by Sunny Frazier
This article was previously posted on Sunny’s blog. Sunny provides some advice for writers on promoting themselves through other websites and blogs.
Marketing. Promotion. Tooting your own horn. The bane of the writing life–or a boost?
You’re hoping to hear someone say, “I’ll take care of that aspect of the industry. Your job is to write.” Am I right? Someone who will take the burden off your shoulders, tell the world about your book, make sales for you so you can spend your valuable time sitting at your computer cranking out the next novel. Fugetaboutit!
I’m a writer too. With two Christy Bristol Astrology Mysteries out (Fools Rush In and Where Angels Fear) I can’t afford to kick back and wait for my publisher to wave a magic publishing wand. I’m spending 10 to 12 hours a day at my desk. The only thing I’m kicking are the doors to promotional opportunities out there for the taking.
I believe in FREE. I believe in HARD WORK. I believe the only one responsible for my career is ME.
When my first book came out, I was a novice at promotion. I did pretty well, but the Internet did not have much blogging going on or all the websites now available for promotion. To be honest, I felt much of what was out there was a waste of my time. I had more important things to do than scour the Internet.
My attitude changed in 2009. My New Year’s resolution was to carefully examine cyberspace. I followed the leads as I came across them on Murder Must Advertise and other Yahoo groups. Today, you can Google my name and the first 24 pages are all about me. I raised my profile significantly in 18 months.
I’ve isolated three key elements of my success: finding sites, participating on sites and controlling the vast amounts of information.
FINDING SITES: Once you know how to do it, you’ll be like a truffle-snuffling pig. I play scavenger and check out the links listed at other people’s blogsites and websites. They’ve done the work, why not take advantage?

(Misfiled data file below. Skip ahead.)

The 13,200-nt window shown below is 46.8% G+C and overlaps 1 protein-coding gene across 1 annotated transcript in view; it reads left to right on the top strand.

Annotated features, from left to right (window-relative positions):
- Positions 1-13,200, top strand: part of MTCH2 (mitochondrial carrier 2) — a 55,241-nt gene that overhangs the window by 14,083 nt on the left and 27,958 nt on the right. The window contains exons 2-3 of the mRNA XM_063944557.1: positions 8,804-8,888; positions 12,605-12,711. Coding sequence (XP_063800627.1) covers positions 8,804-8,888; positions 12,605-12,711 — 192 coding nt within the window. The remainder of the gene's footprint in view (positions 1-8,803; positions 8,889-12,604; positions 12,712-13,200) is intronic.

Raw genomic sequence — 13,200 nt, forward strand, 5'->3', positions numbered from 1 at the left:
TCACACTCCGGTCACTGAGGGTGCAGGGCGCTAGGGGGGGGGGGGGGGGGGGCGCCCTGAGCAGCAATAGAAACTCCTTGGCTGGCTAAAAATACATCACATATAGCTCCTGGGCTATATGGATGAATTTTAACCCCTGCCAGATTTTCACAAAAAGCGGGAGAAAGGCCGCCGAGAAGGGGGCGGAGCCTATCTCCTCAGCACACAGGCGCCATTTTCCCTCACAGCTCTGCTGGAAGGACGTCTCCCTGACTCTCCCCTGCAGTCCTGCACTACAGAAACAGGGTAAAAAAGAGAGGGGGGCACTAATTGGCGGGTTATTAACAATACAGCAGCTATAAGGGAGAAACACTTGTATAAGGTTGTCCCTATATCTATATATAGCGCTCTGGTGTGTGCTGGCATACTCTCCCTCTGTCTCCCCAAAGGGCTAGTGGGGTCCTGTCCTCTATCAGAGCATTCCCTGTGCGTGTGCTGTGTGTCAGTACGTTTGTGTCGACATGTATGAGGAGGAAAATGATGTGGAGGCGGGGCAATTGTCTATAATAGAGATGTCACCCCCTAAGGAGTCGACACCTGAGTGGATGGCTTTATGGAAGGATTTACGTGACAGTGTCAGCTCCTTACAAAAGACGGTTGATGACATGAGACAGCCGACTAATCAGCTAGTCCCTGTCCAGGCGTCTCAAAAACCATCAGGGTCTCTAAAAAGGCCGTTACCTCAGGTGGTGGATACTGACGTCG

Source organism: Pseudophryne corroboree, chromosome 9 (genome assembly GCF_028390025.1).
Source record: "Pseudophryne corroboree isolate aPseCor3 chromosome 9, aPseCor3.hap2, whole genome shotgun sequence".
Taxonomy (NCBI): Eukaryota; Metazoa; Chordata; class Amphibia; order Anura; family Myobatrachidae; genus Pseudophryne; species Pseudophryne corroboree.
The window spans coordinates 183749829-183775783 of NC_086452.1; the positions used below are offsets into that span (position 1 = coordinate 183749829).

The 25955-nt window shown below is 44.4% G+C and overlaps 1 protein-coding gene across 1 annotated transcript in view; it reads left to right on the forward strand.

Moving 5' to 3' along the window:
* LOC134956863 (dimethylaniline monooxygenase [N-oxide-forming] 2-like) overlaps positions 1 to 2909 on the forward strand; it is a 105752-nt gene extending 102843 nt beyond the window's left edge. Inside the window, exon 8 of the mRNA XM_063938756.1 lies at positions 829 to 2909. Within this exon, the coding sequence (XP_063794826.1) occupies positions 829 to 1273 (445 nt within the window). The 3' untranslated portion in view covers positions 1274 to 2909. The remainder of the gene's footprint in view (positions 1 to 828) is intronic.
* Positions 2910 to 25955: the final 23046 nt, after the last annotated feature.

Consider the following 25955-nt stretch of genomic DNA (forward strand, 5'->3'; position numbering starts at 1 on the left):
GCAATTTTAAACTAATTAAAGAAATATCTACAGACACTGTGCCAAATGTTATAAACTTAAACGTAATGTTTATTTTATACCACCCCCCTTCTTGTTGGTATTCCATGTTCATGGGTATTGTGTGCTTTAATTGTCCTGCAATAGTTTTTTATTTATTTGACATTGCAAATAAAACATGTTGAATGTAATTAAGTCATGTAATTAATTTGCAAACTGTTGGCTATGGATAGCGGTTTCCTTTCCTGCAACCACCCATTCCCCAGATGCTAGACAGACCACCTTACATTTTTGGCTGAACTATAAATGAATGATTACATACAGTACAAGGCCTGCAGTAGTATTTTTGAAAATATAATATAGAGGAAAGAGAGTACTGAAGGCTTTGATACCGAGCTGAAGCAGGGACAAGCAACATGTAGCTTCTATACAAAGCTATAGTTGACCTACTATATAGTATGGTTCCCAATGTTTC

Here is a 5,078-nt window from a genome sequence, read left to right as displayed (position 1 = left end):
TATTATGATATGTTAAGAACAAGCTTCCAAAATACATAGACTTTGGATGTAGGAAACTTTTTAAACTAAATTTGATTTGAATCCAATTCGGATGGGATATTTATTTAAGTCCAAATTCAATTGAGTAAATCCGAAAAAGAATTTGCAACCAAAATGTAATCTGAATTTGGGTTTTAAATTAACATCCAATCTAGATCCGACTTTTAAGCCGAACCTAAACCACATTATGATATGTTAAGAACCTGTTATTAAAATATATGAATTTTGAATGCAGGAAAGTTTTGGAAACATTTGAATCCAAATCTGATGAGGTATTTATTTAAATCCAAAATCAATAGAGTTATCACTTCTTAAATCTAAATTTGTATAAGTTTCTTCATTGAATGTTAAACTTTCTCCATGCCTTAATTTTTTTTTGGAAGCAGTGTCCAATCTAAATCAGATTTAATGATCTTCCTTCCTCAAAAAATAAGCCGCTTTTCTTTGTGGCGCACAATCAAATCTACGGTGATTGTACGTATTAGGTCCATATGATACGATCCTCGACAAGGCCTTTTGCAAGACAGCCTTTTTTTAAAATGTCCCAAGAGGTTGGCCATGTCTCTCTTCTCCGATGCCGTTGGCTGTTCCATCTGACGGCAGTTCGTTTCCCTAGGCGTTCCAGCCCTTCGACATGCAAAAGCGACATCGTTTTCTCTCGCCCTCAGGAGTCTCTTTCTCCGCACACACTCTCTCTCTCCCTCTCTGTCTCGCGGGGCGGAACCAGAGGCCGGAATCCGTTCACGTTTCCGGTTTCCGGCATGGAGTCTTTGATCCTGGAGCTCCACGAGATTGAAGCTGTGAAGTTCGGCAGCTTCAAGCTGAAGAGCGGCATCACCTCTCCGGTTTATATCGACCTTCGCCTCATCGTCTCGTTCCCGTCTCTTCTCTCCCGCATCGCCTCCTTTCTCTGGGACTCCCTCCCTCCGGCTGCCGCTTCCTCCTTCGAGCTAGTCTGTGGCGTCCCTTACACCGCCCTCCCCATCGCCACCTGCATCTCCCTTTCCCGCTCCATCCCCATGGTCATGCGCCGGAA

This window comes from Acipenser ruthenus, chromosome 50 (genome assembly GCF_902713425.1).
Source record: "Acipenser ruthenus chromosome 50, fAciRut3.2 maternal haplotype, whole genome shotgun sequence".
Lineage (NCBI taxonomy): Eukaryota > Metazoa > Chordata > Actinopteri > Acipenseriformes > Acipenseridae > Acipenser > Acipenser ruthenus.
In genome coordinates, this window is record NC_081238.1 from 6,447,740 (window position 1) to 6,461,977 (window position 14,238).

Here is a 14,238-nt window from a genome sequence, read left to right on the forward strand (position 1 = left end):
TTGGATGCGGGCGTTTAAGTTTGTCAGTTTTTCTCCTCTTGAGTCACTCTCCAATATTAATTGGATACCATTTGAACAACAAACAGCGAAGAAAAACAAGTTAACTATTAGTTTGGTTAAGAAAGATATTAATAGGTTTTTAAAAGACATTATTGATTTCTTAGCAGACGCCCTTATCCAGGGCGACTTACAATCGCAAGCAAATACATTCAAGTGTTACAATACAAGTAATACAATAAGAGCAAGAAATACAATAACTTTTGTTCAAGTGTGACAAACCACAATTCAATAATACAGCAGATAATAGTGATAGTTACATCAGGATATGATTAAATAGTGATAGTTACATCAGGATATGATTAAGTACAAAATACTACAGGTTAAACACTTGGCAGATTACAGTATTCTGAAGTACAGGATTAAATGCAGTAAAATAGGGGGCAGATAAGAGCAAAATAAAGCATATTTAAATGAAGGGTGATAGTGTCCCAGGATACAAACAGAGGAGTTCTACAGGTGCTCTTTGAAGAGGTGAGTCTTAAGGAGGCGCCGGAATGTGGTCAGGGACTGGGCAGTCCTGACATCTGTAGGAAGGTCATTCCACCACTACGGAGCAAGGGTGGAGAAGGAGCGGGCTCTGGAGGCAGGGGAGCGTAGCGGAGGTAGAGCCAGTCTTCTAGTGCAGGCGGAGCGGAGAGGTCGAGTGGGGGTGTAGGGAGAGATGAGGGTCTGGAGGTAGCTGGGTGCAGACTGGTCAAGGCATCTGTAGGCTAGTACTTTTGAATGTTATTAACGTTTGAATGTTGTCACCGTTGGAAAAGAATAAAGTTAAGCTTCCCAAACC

PARTICIPATING ON SITES: Once you do a profile, you’ll notice it’s pretty much the same at all sites. I make use of my time by saving my blogs from other sites I post on and entering them at new sites.
CONTROLLING THE INFO: Once you invite friends, people start to chatter. Alerts show up on your email. The temptation to immediately check it out and answer is great. What I do is put everything in my “Sunday Folder.” On Sunday, I wake up, make coffee, then sit down and read the activity, update posts, invite friends. I don’t rush the process. Sometimes I only address half the emails, but I am thorough. Then I go to my site list and color-code the updates I’ve made. April was lime green. May is fuchsia. Okay, that’s a little OCD, but at a glance I can tell which sites have been neglected.
Making the Internet work for you as a marketing tool is the whole point. What authors need is name recognition and a chance to show off their “voice.” If you’re good at this, people will buy your books. Guaranteed!